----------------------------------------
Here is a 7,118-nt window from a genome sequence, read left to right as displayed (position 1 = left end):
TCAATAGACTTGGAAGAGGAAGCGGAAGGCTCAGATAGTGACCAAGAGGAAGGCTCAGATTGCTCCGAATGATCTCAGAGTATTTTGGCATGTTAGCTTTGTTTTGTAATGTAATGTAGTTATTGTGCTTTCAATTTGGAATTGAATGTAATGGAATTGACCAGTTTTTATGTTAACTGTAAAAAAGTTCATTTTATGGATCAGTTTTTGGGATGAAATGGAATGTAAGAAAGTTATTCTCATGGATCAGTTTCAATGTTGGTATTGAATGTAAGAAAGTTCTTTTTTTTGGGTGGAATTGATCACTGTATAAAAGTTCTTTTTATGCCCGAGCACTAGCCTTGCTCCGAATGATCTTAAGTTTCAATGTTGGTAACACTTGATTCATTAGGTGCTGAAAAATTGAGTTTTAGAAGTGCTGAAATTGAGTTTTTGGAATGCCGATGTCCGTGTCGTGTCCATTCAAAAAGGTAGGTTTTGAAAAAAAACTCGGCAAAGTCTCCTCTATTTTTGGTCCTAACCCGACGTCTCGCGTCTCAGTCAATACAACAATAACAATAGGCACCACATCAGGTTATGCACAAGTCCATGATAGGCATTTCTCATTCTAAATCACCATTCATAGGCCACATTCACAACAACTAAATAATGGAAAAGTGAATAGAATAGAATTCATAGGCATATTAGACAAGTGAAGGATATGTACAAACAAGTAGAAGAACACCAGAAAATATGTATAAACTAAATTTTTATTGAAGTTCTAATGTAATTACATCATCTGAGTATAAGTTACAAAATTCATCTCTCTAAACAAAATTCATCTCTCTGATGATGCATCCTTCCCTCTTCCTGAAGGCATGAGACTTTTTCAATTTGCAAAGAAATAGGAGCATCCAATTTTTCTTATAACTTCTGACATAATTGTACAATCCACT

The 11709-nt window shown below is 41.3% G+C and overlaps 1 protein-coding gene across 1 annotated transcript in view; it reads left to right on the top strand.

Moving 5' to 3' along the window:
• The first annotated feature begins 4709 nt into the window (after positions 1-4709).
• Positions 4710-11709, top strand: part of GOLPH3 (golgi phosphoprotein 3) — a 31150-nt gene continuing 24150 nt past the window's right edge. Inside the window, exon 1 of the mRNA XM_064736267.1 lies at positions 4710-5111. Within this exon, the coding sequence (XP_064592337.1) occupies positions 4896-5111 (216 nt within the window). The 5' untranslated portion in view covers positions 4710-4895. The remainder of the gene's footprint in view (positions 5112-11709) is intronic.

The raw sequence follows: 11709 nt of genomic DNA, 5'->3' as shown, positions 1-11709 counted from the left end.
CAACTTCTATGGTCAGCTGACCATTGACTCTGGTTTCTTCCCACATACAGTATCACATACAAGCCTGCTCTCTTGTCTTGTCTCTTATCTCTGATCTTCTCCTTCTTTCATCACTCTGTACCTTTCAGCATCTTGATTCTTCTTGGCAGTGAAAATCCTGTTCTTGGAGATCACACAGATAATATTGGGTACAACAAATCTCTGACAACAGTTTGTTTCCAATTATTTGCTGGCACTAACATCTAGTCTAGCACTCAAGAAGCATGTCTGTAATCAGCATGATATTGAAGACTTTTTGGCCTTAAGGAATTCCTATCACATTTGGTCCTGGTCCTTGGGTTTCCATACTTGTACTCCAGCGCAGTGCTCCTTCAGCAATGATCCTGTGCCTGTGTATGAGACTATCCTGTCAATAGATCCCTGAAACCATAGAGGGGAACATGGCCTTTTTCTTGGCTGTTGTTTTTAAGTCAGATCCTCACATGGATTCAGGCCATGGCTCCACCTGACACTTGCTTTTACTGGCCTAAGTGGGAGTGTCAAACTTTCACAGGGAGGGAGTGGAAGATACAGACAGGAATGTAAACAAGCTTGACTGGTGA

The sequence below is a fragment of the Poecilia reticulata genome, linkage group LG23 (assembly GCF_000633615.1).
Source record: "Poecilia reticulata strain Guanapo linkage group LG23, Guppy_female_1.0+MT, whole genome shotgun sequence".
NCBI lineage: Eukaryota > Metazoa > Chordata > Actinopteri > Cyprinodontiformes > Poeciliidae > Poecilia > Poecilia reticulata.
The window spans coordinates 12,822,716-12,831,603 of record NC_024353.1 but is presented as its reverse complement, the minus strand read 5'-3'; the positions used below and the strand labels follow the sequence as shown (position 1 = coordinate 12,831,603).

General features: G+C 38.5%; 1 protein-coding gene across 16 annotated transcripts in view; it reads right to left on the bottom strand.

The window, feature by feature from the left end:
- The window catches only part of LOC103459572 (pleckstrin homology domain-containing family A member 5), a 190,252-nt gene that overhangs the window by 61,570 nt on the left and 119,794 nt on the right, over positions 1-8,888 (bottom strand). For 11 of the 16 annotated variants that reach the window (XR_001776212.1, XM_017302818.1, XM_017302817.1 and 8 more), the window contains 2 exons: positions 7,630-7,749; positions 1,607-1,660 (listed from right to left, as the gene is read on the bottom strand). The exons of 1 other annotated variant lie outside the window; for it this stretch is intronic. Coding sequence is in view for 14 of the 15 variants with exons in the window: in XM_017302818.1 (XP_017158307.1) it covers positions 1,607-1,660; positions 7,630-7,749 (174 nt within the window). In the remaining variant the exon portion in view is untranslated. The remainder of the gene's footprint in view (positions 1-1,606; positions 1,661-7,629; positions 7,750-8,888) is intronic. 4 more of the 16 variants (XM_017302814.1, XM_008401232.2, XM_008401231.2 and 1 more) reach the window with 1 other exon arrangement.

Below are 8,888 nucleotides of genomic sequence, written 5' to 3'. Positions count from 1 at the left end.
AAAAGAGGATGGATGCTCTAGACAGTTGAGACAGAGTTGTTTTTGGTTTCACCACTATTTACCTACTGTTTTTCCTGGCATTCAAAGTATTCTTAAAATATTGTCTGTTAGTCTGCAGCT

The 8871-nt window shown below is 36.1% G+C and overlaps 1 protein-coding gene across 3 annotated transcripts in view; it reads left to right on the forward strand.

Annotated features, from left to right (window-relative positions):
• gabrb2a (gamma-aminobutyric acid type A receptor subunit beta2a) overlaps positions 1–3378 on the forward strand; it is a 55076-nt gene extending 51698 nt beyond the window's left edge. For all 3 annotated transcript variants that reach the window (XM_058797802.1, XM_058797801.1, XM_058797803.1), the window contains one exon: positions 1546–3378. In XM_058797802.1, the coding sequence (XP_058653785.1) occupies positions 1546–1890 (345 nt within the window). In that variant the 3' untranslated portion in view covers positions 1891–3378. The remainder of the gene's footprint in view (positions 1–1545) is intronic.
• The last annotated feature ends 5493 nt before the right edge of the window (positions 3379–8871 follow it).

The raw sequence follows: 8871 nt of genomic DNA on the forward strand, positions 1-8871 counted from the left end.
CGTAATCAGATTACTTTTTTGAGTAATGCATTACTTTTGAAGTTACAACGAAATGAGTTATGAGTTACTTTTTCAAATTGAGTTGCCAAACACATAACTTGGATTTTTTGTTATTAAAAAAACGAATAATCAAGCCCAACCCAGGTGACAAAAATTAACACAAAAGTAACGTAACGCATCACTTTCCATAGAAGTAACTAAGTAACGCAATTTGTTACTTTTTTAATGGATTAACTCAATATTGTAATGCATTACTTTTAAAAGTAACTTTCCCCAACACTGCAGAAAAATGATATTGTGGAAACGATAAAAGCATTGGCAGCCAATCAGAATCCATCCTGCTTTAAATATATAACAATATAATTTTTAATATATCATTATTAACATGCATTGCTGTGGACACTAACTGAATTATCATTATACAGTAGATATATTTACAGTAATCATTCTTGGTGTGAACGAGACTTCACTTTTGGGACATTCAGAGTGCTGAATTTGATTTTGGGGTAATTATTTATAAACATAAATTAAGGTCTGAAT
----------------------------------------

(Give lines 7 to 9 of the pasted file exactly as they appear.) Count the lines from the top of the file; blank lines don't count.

The raw sequence follows: 11709 nt of genomic DNA, 5'->3' as shown, positions 1-11709 counted from the left end.
CAACTTCTATGGTCAGCTGACCATTGACTCTGGTTTCTTCCCACATACAGTATCACATACAAGCCTGCTCTCTTGTCTTGTCTCTTATCTCTGATCTTCTCCTTCTTTCATCACTCTGTACCTTTCAGCATCTTGATTCTTCTTGGCAGTGAAAATCCTGTTCTTGGAGATCACACAGATAATATTGGGTACAACAAATCTCTGACAACAGTTTGTTTCCAATTATTTGCTGGCACTAACATCTAGTCTAGCACTCAAGAAGCATGTCTGTAATCAGCATGATATTGAAGACTTTTTGGCCTTAAGGAATTCCTATCACATTTGGTCCTGGTCCTTGGGTTTCCATACTTGTACTCCAGCGCAGTGCTCCTTCAGCAATGATCCTGTGCCTGTGTATGAGACTATCCTGTCAATAGATCCCTGAAACCATAGAGGGGAACATGGCCTTTTTCTTGGCTGTTGTTTTTAAGTCAGATCCTCACATGGATTCAGGCCATGGCTCCACCTGACACTTGCTTTTACTGGCCTAAGTGGGAGTGTCAAACTTTCACAGGGAGGGAGTGGAAGATACAGACAGGAATGTAAACAAGCTTGACTGGTGA

The sequence below is a fragment of the Poecilia reticulata genome, linkage group LG23 (assembly GCF_000633615.1).